September 23, 2020

CPAs Friending Potential Clients? Only Time Will Tell

Earlier this week I caught a link from @CPA_Trendlines about the “next generation” accounting firm. The article spotlighted Blumer & Associates, a second-generation firm in South Carolina trying to find its niche in tomorrow’s market. With an eyebrow raised, I continued reading:

Blumer’s “new management” theories, for example, mean a ruthlessly honest kind of client focus, including three essential hallmarks:

• a sharply defined niche focus,
• a “clean” client list and
• innovation “to create new services as awareness of client needs grows.”

Sure, this theory is great if your firm consists of fewer people than most Big 4 engagement teams, but I nonetheless nod in recognition and approval to the idea of change. It would be hard, however, to apply these thought practices to today’s large firms.


Just for kicks:

Niche focus – You mean spreading thin across every crevice of market opportunity, right?

Clean client listOops. Oops again.

Innovation – Slow moving giants are just that. Slow.

Lost in the article’s comments was commentary from management consultant Rita Keller commending Blumer’s challenge to the “one size fits all” approach: “[T]he next generation of leaders will create organizations that are more nimble and open to continual change and new ideas. They will not get new clients at a Chamber networking event, they’ll get them from Facebook and from blogging. They will keep in touch with referral sources on-line, not at lunch.”

Don’t scoff; this might very well be true. The long-term advantages of networking sites like Facebook and LinkedIn are nothing more than “what-if” conversation bits better suited for the Twitterverse and blogs like this place. But think about it – Millennial’s are connected to hundreds if not thousands of people on Facebook.

These networks started in high school or college and will only grow organically as their careers expand and evolve. Friends and colleagues will move on from public accounting, and their new careers will be accessible via newsfeeds and status updates. Facebooking stalking will have a new (and potentially profitable) purpose.

Will shaking hands on the back nine be replaced by wall posts? Probably not, but the Rolodex is becoming irrelevant right in front of our eyes. Why pick up the phone when a brief Facebook message or direct message Tweet will suffice? Boomers can object all they want, but person-to-person interaction is well on its way out of fashion.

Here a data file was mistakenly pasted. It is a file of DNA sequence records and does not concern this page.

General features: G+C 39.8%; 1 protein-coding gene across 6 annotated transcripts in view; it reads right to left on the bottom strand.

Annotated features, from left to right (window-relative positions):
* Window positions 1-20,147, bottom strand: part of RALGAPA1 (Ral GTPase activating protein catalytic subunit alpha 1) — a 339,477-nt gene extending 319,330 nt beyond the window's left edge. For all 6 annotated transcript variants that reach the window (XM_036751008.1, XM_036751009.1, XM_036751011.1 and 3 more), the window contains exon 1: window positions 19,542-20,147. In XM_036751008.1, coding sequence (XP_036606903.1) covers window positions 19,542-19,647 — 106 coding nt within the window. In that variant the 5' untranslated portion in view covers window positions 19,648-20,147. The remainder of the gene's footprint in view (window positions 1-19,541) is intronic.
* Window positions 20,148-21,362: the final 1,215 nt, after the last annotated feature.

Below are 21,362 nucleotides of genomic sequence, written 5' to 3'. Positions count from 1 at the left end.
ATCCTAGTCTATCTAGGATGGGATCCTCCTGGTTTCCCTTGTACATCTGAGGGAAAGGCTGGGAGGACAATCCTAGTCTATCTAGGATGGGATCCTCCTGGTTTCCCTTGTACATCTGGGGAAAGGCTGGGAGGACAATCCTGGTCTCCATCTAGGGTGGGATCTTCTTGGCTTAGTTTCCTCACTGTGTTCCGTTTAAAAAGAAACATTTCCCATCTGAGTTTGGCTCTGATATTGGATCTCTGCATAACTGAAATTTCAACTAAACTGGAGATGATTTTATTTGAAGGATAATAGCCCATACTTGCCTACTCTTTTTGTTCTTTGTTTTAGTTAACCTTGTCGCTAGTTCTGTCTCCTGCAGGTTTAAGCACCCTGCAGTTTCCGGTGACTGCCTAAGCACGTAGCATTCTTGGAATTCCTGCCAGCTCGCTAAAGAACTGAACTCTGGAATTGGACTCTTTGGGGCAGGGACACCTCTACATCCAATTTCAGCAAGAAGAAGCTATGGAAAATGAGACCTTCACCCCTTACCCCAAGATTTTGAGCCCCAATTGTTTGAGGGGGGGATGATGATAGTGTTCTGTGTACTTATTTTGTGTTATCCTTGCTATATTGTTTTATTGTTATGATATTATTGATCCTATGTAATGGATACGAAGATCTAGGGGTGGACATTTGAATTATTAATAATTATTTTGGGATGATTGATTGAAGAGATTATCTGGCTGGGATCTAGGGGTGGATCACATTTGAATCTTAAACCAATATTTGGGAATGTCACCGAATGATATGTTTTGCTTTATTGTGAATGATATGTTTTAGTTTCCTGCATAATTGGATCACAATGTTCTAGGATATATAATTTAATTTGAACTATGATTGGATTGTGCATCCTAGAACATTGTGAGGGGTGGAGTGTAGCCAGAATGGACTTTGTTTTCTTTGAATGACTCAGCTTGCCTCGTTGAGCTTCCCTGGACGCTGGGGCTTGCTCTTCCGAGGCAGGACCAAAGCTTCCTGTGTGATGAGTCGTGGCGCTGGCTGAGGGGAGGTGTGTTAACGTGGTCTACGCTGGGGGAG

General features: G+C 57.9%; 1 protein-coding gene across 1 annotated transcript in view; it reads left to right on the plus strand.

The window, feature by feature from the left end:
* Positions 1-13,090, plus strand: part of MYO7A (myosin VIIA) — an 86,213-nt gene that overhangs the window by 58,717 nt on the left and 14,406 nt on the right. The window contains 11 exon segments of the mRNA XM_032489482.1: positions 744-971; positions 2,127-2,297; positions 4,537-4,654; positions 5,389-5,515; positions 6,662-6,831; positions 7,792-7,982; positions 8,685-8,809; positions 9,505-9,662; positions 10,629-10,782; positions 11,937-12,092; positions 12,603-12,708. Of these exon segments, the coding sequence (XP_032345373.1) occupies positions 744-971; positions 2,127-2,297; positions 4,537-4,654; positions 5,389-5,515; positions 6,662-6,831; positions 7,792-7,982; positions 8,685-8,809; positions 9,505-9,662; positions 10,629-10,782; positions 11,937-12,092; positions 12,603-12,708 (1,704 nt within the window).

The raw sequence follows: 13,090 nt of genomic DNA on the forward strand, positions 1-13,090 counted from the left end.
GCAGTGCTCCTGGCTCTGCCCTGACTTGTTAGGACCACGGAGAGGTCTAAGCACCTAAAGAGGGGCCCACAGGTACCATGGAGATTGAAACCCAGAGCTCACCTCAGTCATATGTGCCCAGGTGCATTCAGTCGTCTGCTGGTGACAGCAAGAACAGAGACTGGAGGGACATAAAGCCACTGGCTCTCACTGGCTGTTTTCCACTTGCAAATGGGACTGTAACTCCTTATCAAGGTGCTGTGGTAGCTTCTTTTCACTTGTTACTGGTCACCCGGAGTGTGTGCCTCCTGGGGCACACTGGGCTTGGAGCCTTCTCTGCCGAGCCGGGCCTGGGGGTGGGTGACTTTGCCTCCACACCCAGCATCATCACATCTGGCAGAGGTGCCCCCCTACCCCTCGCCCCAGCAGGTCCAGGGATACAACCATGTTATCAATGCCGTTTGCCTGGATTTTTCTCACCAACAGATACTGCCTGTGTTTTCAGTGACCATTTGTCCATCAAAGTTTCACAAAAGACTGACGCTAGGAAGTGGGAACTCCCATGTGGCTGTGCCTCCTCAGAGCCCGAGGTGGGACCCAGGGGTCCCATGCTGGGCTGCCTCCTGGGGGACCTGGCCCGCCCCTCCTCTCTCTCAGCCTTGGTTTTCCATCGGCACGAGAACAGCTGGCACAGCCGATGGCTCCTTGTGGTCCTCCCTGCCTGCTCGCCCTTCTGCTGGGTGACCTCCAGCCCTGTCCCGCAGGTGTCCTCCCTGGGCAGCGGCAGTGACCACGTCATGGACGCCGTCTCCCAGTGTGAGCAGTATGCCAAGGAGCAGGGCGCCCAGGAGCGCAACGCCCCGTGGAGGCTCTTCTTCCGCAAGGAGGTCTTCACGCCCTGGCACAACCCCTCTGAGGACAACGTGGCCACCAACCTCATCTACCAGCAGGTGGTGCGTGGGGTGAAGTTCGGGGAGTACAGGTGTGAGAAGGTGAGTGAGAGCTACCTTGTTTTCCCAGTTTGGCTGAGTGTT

Just don’t go poking that potential client; at least not right away.

Earlier this week I caught a link from @CPA_Trendlines about the “next generation” accounting firm. The article spotlighted Blumer & Associates, a second-generation firm in South Carolina trying to find its niche in tomorrow’s market. With an eyebrow raised, I continued reading:

Blumer’s “new management” theories, for example, mean a ruthlessly honest kind of client focus, including three essential hallmarks:

• a sharply defined niche focus,
• a “clean” client list and
• innovation “to create new services as awareness of client needs grows.”

Sure, this theory is great if your firm consists of fewer people than most Big 4 engagement teams, but I nonetheless nod in recognition and approval to the idea of change. It would be hard, however, to apply these thought practices to today’s large firms.


Just for kicks:

Niche focus – You mean spreading thin across every crevice of market opportunity, right?

Clean client listOops. Oops again.

Innovation – Slow moving giants are just that. Slow.

Lost in the article’s comments was commentary from management consultant Rita Keller commending Blumer’s challenge to the “one size fits all” approach: “[T]he next generation of leaders will create organizations that are more nimble and open to continual change and new ideas. They will not get new clients at a Chamber networking event, they’ll get them from Facebook and from blogging. They will keep in touch with referral sources on-line, not at lunch.”

Don’t scoff; this might very well be true. The long-term advantages of networking sites like Facebook and LinkedIn are nothing more than “what-if” conversation bits better suited for the Twitterverse and blogs like this place. But think about it – Millennial’s are connected to hundreds if not thousands of people on Facebook.

These networks started in high school or college and will only grow organically as their careers expand and evolve. Friends and colleagues will move on from public accounting, and their new careers will be accessible via newsfeeds and status updates. Facebooking stalking will have a new (and potentially profitable) purpose.

Will shaking hands on the back nine be replaced by wall posts? Probably not, but the Rolodex is becoming irrelevant right in front of our eyes. Why pick up the phone when a brief Facebook message or direct message Tweet will suffice? Boomers can object all they want, but person-to-person interaction is well on its way out of fashion.

Just don’t go poking that potential client; at least not right away.

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